Performance Criteria

Certifiers shall only use Schedule 1 as described in guidance published by BSD and SER.

Certifiers shall advise, or shall confirm that the Approved Body has advised, the Client and/or any Agent acting on behalf of the Client of the implications of using Schedule 1 prior to commencing the certification of the project.


The building standards system in Scotland is pre-emptive, designed to check that the proposed building work meets the standards set down by Scottish Ministers. The Scheme for Certification of Design (Building Structures) enables Approved Certifiers of Design (Building Structures) to certify that the design for the building work complies with Standards 1.1 and 1.2. The design must therefore be complete before the design can be certified.

On many construction projects the design and detailing of certain building components is undertaken by a specialist supplier or contractor some time after the design of the principal elements of structure has been completed. Examples of components which fall into this group include manufactured timber roof trusses, steelwork connections, piling, elements of the external envelope, balustrades, etc.

The legislation allows a building warrant application to be progressed in ‘stages’ to allow work to start before the whole design is complete. This way the applicant submits the required information to the Verifier in stages. The warrant will be granted for the whole project with a condition that work on the later stages does not commence until the required information has been submitted and an amendment to the warrant has been granted.

There is also a separate procedure which permits the certification of the design of certain building elements, the final design and detailing of which is normally carried out by a third party designer employed by the supplier or contractor, to be undertaken on the basis of a performance specification provided as part of the warrant application. These elements will be listed on Schedule 1 to the Certificate of Design and subsequently signed off by Form Q.

Certification using this procedure should not be used where the warrant is staged, except in the following situations: 

  1. For piling or vibro stone or concrete columns, where they form part of the stage which includes the associated foundations
  2. For steelwork connections where they form part of the stage which includes the associated steelwork
  3. On multi-plot housing developments where the stages are used solely to define individual plots or groups of plots
  4. In unusual situations where it has been agreed with the Verifier that the use of the procedure is appropriate. In these situations, the Certifier must keep a record of the reasons for using the procedure and of the dialogue with the Verifier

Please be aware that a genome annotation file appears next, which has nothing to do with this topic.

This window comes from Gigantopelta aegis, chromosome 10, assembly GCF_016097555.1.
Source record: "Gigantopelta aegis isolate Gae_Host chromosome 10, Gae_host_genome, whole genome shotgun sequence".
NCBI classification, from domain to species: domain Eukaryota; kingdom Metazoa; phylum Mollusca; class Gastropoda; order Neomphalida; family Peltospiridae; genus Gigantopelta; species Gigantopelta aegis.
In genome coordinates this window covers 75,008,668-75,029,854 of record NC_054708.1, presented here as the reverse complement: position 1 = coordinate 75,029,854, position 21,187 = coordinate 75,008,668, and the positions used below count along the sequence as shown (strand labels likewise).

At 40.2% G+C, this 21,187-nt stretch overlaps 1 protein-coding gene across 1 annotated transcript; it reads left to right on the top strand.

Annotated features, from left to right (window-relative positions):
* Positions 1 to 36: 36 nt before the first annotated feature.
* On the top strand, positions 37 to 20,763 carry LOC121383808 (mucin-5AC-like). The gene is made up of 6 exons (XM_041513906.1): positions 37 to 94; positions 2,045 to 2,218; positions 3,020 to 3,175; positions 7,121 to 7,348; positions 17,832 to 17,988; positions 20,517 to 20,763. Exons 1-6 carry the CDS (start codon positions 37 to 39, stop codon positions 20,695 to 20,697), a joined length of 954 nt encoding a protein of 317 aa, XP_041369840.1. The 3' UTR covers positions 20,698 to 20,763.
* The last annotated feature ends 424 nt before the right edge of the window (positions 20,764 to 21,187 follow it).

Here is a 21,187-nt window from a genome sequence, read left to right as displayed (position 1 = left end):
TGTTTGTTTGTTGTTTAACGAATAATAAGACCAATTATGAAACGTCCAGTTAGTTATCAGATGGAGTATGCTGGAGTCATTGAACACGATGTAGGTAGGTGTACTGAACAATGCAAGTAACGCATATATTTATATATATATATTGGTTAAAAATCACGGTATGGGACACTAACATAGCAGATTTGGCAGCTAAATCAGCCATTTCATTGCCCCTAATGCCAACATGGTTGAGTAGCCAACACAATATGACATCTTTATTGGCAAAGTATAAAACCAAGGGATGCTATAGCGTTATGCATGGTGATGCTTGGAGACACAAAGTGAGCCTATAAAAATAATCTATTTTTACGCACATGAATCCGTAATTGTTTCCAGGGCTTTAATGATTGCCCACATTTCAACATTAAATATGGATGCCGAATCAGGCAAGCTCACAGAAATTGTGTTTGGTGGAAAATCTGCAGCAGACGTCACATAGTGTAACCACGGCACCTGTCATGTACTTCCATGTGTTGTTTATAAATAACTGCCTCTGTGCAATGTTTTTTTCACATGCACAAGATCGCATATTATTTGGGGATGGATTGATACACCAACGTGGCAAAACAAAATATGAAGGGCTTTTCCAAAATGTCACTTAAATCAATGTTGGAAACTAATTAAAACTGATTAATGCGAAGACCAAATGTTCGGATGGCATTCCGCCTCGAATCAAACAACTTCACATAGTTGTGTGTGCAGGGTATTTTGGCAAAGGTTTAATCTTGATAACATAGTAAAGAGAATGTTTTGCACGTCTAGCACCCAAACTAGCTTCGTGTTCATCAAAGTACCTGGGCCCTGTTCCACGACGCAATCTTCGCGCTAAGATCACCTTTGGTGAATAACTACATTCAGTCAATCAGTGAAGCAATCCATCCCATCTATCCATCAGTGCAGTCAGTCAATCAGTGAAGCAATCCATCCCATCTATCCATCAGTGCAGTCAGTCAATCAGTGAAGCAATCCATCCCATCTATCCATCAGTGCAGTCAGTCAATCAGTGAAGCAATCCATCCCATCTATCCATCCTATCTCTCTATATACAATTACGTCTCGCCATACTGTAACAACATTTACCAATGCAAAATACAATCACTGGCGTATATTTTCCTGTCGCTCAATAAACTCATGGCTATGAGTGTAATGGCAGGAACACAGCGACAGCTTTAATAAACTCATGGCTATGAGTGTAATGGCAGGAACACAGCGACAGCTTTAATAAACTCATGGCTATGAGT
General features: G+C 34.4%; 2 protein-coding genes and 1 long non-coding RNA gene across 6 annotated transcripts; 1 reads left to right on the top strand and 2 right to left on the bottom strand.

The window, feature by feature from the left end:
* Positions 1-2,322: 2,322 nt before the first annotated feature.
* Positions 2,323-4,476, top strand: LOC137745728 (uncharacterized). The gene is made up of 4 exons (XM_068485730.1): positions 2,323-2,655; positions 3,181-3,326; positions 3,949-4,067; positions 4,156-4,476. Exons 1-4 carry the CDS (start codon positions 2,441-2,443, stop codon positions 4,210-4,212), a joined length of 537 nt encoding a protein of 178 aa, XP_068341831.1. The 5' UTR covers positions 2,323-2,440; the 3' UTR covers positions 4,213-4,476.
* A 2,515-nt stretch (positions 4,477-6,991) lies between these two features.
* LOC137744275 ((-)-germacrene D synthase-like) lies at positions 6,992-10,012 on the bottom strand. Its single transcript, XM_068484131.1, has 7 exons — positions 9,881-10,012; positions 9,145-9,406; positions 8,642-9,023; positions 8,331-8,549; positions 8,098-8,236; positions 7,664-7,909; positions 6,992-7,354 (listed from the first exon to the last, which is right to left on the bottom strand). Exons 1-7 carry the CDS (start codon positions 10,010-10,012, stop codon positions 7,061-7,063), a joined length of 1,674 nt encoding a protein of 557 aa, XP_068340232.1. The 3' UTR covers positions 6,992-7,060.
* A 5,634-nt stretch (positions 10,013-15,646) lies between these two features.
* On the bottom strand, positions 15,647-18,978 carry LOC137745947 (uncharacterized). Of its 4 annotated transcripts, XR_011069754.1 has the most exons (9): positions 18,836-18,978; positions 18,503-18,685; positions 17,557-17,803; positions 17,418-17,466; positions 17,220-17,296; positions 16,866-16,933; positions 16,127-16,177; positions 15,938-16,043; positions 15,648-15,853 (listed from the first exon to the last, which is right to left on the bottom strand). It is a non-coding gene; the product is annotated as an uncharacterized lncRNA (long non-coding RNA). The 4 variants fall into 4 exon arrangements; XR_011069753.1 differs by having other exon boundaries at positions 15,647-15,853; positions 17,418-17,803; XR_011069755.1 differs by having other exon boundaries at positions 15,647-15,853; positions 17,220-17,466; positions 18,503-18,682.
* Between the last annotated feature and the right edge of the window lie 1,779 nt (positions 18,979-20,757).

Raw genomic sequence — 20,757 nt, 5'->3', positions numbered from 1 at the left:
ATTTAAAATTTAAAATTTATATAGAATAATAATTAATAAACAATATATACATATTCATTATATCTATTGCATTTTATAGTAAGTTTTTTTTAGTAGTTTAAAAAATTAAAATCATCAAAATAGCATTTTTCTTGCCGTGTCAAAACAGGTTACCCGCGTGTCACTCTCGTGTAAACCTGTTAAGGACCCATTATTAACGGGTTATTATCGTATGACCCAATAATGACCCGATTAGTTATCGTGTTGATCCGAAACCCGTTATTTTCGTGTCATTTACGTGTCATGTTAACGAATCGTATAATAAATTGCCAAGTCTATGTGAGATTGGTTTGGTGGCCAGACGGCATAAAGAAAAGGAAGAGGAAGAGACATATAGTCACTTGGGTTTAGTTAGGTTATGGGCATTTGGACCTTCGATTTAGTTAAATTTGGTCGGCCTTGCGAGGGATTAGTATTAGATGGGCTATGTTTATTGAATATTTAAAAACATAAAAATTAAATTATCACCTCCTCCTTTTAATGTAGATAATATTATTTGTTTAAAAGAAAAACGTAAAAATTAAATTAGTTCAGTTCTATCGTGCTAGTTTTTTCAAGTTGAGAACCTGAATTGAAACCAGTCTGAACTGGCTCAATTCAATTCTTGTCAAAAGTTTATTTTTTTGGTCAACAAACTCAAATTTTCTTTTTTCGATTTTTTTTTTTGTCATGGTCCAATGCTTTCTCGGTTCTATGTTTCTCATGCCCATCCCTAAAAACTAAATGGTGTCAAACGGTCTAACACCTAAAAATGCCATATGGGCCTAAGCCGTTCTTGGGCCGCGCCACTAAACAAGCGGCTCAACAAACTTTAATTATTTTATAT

Schedule 1

The elements to which this procedure applies are listed below:

Building risk group Schedule 1 may be used for:
RG1A / RG1B Piling
Vibro stone or concrete columns
Precast foundation systems
Precast concrete floor units
Precast concrete stairs
Timber roof trusses
Steelwork connections
Protective barriers
RG2A / RG2B Piling
Vibro stone or concrete columns
Precast foundation systems
Precast concrete floor units
Precast concrete stairs
Timber roof trusses
Steelwork connections
RG3 Not applicable

As noted above, it is the final design of the items on Schedule 1 that is to be carried out after the warrant submission has been made. The designs must be sufficiently advanced at the point of certification for the warrant drawings to show the design intent and for compatibility with other elements to be demonstrated. The warrant drawings must include a reasonable level of information and detail. Procedural Guidance on Certification published by Scottish Government and available from their website gives more advice on the level of information to be provided.

The design shown on the warrant drawings should be substantiated by preliminary design calculations or other justification, such as load span tables, test certification, etc. Where it is not possible to provide the required level of information the elements in question should be included in a later stage.

Where an item is certified using this procedure it should still be included on Schedule 2 to the certificate of design. The certification option that should be selected should be that appropriate to the certification of the preliminary design shown on the warrant drawings and the accompanying performance specification. It should NOT be that likely to be used when the finalised design is reviewed prior to signing Form Q.

If the final design for an element has been received from a third-party designer and checked prior to certification then it should NOT be included on Schedule 1; rather it should be certified in the normal way.

Performance Specification